By Jim Berry

MIAMI (CBSMiami) – The US Supreme Court puts the NCAA on notice about changing its rules on how college athletes should be compensated.

In a unanimous ruling, it sides with the athletes, saying that NCAA is violating anti-trust laws by limiting their education-related benefits.

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This would cover student-athletes being reimbursed for things like computers, science equipment, and even musical instruments.

The NCAA argued that it had the right to keep tight lids on these rules, to protect the amateur nature of college sports. The justices disagreed.

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While this ruling does not directly deal with whether or not college athletes should be paid to play, justice Brett Cavanaugh seemed to open the door for further debate on that issue, writing that “It is highly questionable whether the NCAA and its member colleges can justify not paying student-athletes a fair share of the revenues on the circular theory that the defining characteristic of college sports is that the colleges do not pay student-athletes.”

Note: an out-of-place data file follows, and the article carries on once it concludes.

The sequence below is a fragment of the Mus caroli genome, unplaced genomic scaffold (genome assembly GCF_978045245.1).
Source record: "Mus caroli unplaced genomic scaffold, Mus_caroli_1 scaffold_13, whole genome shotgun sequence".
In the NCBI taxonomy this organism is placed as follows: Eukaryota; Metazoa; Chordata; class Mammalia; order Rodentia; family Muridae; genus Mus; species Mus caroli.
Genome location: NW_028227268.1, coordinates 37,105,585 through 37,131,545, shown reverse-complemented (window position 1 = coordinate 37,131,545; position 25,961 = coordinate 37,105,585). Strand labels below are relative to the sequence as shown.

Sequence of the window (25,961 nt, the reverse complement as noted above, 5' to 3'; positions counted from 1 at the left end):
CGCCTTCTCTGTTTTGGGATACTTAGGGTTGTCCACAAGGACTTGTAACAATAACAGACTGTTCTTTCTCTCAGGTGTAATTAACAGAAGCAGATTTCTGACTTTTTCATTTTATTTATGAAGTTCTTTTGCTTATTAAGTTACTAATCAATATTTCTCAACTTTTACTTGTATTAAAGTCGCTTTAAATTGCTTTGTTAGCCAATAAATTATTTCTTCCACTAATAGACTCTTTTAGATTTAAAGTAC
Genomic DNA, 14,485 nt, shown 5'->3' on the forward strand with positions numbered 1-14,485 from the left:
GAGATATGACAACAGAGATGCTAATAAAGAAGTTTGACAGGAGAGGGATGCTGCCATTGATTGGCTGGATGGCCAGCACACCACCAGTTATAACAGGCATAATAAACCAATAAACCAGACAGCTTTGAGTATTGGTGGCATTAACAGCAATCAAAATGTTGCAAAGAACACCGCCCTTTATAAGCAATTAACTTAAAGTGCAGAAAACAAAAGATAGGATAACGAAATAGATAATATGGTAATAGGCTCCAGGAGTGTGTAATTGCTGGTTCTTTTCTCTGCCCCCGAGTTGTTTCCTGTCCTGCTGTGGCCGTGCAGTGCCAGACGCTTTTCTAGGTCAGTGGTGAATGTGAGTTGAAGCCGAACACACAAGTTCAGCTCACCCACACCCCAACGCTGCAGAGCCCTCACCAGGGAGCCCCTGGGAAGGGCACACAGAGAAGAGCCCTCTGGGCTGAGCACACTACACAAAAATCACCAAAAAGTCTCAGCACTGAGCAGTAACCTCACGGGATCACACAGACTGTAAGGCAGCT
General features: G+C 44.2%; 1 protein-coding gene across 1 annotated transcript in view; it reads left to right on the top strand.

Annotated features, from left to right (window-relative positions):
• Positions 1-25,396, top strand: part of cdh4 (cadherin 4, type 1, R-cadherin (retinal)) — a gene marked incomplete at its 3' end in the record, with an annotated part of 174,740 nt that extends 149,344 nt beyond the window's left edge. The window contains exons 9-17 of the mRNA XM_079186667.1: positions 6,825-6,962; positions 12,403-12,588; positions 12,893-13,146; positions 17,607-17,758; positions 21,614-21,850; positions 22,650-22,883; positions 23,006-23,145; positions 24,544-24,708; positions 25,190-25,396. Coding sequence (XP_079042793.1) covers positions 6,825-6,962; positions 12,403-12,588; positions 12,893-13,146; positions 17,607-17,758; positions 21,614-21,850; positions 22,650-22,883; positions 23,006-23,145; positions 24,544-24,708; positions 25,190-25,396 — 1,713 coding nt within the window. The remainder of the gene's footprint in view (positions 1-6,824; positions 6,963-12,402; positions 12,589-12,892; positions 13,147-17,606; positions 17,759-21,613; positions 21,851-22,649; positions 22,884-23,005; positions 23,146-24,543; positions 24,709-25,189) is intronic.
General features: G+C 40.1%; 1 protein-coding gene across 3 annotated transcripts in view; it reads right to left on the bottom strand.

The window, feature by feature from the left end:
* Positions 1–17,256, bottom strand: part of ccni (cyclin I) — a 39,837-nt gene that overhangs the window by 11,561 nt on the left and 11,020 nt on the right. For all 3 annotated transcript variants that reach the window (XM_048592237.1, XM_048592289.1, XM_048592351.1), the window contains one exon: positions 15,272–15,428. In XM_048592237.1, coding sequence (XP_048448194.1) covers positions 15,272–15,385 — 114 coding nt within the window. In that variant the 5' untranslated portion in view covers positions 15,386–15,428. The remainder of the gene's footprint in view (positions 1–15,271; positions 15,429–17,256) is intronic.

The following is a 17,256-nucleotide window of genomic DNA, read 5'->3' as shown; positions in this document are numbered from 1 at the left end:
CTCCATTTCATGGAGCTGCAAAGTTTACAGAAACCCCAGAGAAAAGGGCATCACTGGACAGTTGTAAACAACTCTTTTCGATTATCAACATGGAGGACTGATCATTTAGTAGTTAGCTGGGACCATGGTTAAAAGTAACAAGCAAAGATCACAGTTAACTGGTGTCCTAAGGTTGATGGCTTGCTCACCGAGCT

Several states, including Florida, have passed laws allowing college athletes to be paid for their image and likeness.

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The NCAA says it is working with Congress to figure out how best to make that work.

Jim Berry